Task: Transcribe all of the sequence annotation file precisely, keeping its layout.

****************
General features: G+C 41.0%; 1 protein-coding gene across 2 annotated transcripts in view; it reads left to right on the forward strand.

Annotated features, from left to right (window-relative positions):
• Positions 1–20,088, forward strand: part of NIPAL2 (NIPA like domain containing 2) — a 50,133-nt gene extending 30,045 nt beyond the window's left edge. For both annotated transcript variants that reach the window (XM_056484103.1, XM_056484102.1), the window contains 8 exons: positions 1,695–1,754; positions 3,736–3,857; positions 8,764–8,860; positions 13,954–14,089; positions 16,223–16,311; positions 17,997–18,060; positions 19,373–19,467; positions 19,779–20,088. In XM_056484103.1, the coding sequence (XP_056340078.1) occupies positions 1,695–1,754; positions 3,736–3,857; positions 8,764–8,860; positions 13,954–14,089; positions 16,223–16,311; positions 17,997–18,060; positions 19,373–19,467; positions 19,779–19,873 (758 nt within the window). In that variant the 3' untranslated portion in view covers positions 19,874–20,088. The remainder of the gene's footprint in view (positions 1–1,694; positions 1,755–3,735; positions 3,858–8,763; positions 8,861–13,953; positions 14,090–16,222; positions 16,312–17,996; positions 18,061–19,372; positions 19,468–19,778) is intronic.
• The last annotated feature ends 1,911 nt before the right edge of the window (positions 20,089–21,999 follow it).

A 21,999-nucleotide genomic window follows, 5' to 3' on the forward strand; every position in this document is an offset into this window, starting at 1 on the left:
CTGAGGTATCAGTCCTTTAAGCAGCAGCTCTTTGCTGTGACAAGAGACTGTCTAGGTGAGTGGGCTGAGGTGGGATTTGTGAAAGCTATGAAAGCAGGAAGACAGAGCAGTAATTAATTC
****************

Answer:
General features: G+C 41.0%; 1 protein-coding gene across 2 annotated transcripts in view; it reads left to right on the forward strand.

Annotated features, from left to right (window-relative positions):
• Positions 1–20,088, forward strand: part of NIPAL2 (NIPA like domain containing 2) — a 50,133-nt gene extending 30,045 nt beyond the window's left edge. For both annotated transcript variants that reach the window (XM_056484103.1, XM_056484102.1), the window contains 8 exons: positions 1,695–1,754; positions 3,736–3,857; positions 8,764–8,860; positions 13,954–14,089; positions 16,223–16,311; positions 17,997–18,060; positions 19,373–19,467; positions 19,779–20,088. In XM_056484103.1, the coding sequence (XP_056340078.1) occupies positions 1,695–1,754; positions 3,736–3,857; positions 8,764–8,860; positions 13,954–14,089; positions 16,223–16,311; positions 17,997–18,060; positions 19,373–19,467; positions 19,779–19,873 (758 nt within the window). In that variant the 3' untranslated portion in view covers positions 19,874–20,088. The remainder of the gene's footprint in view (positions 1–1,694; positions 1,755–3,735; positions 3,858–8,763; positions 8,861–13,953; positions 14,090–16,222; positions 16,312–17,996; positions 18,061–19,372; positions 19,468–19,778) is intronic.
• The last annotated feature ends 1,911 nt before the right edge of the window (positions 20,089–21,999 follow it).

A 21,999-nucleotide genomic window follows, 5' to 3' on the forward strand; every position in this document is an offset into this window, starting at 1 on the left:
CTGAGGTATCAGTCCTTTAAGCAGCAGCTCTTTGCTGTGACAAGAGACTGTCTAGGTGAGTGGGCTGAGGTGGGATTTGTGAAAGCTATGAAAGCAGGAAGACAGAGCAGTAATTAATTC